Nasal Valve Reconstruction
The nasal valve forms the bridge between the bone of the upper nose and the nasal tip. It makes up the entrance of the nose just past the nostrils. Cartilage on each side of the nose may weaken and collapse on one or both sides when a person is breathing in. This is known as nasal valve collapse, and it can create a nasal blockage, mouth breathing, snoring, and sleep apnea.
Dr. Cilento performs nasal valve reconstruction surgery to correct this problem and return proper airflow.
What is the nasal valve?
The nasal valve has an internal and external valve on each side of the nose. They create a relatively narrow airway in the middle and lower parts of the nose. The valves often work to limit airflow. This seems counterintuitive, but resistance in the nose is important to give you the sensation that you’re breathing. Plus, by slowing the flow, this allows you to warm, humidify, and purify the air before it enters the trachea and then the lungs.
What happens when the nasal valve collapses?
The nasal valve can collapse when the cartilage (usually the upper valve) is weakened. This often happens following cosmetic nose surgery (rhinoplasty), where the cartilage in the valve has been narrowed for aesthetic reasons.
When the valve collapses on inhalation, this restricts air intake, leading to snoring, mouth breathing, and other problems.
symptoms of nasal valve collapse
When a person has a nasal valve collapse, he or she has difficulty inhaling through the nose. In some cases, the nose can take on a pinched appearance, as the collapse happens. Patients often have pronounced nasal congestion.
causes of nasal valve collapse
- Previous cosmetic rhinoplasty
- Nasal trauma or fracture
- Congenital defect in the nasal cartilage
- Deviated septum
What is nasal valve reconstruction?
This relatively straightforward procedure is meant to permanently correct a patient’s trouble breathing. The incisions are usually made from within the nose, so there isn’t any scarring.
In most cases, cartilage grafting is used in one or both of the internal and external nasal valves. These are called spreader grafts in the upper internal valves and alar batten grafts in the external valves. To make room for the grafts, Dr. Cilento creates a pocket on each sidewall of the nose. Sometimes, sutures can be used in lieu of grafts to support and suspend the existing cartilage to keep it from collapsing.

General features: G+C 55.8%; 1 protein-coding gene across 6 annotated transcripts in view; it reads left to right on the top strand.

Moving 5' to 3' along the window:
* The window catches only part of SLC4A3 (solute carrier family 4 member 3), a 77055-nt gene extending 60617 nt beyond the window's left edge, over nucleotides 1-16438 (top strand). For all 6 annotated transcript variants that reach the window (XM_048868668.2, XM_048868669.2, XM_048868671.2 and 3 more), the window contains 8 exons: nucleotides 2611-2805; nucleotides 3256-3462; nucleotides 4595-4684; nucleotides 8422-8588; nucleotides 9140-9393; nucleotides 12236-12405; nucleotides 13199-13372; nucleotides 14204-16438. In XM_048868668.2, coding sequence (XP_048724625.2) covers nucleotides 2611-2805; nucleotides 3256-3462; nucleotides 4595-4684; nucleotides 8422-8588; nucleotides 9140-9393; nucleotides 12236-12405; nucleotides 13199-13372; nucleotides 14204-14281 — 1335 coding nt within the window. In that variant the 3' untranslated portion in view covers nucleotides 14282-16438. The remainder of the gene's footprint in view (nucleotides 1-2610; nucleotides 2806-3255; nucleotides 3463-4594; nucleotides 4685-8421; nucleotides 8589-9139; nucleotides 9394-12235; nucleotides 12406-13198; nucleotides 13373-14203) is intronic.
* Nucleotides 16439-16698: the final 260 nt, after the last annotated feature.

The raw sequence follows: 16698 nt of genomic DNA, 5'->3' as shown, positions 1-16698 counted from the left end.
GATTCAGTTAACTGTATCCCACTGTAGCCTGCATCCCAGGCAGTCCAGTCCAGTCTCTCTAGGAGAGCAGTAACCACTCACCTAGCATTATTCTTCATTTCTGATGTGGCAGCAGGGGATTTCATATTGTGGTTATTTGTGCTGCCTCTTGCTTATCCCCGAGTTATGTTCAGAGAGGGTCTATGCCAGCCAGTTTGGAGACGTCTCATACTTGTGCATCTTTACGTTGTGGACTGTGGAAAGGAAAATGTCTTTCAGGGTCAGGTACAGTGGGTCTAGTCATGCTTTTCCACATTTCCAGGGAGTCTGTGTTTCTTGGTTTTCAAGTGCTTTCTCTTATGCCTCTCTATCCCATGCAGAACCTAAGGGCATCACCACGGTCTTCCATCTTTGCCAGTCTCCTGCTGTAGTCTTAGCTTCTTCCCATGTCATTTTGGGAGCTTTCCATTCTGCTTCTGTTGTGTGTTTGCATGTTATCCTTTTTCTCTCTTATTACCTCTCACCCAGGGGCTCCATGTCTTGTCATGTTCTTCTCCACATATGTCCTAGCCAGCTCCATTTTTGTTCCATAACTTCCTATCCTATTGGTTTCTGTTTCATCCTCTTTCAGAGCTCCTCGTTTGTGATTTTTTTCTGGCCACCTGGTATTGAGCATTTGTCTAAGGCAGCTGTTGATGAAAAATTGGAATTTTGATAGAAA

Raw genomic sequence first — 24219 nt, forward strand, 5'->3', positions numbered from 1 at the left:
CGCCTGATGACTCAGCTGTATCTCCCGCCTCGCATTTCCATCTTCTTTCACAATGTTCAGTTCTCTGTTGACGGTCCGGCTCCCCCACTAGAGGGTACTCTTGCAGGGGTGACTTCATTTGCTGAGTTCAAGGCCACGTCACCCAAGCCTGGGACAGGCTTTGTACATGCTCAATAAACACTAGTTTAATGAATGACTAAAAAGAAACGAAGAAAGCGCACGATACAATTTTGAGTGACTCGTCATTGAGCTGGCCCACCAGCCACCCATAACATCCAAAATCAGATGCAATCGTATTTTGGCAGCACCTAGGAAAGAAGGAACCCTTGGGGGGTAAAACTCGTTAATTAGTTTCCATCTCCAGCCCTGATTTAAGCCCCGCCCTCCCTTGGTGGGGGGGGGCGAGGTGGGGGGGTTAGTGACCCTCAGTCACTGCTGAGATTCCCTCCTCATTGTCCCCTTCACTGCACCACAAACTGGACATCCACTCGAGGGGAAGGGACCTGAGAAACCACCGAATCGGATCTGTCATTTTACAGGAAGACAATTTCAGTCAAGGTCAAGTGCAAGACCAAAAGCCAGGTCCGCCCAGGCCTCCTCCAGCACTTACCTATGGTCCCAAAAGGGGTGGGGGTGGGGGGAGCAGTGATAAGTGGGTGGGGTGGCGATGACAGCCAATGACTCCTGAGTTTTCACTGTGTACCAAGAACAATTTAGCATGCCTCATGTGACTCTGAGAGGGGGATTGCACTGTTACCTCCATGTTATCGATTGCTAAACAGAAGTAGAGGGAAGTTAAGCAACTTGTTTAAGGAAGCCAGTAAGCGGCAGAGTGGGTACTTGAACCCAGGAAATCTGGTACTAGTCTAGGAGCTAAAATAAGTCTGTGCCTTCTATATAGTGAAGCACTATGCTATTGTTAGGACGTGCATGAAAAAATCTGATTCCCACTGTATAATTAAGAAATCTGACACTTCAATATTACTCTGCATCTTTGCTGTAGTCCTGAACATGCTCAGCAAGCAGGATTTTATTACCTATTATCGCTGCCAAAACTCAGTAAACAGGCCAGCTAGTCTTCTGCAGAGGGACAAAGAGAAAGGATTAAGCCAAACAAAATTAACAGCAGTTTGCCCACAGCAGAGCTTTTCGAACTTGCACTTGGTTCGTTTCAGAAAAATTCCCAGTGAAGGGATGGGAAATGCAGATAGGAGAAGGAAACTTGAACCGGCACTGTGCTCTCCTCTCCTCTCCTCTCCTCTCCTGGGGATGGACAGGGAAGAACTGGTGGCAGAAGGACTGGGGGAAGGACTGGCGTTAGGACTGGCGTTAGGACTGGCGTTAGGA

Am I a candidate for nasal valve reconstruction?
If you think you may have nasal valve collapse, come to see Dr. Cilento at Texas Sinus & Snoring. He’ll ask about any previous nasal surgeries, will examine your nose, and will use a nasal endoscope to have a detailed view of your nasal valves and airways.
There is a test you can perform yourself that will give you an idea if you may have nasal valve collapse. Pull your cheek upward on the side where you are having difficulty breathing (or both sides). If this seems to enable you to breathe more freely, your nasal valve could be the problem.
nasal valve reconstruction recovery
Reconstruction surgery takes just 30-45 minutes for Dr. Cilento. Afterward, you will have minor discomfort for the first two days, but the pain is not acute. Nasal bleeding is common on the first day. There will also be some crusting on the inside of your nose at the incision locations. Outside there will be localized swelling. All of this improves gradually over the next 7-10 days.
This is not a difficult recovery, and patients can return to normal activities one day after their surgery.
results of nasal valve reconstruction
Surgical reconstruction is extremely effective. It allows the patient to have normal airflow through the nose. This will often correct issues with sleep apnea, loud snoring, and the tendency for mouth breathing.
risks of nasal reconstruction surgery
This is a well-tolerated procedure. Patients will usually have some bruising and swelling, and there is a minor risk of infection. The main potential side effect/complication of this surgery is that the nose may become slightly wider in the mid-portion of the nose. This is due to the grafted cartilage, but the difference in width is very minor and may not be noticeable to others. Dr. Cilento will make this as minimal as possible, while still improving airflow through your nasal valves.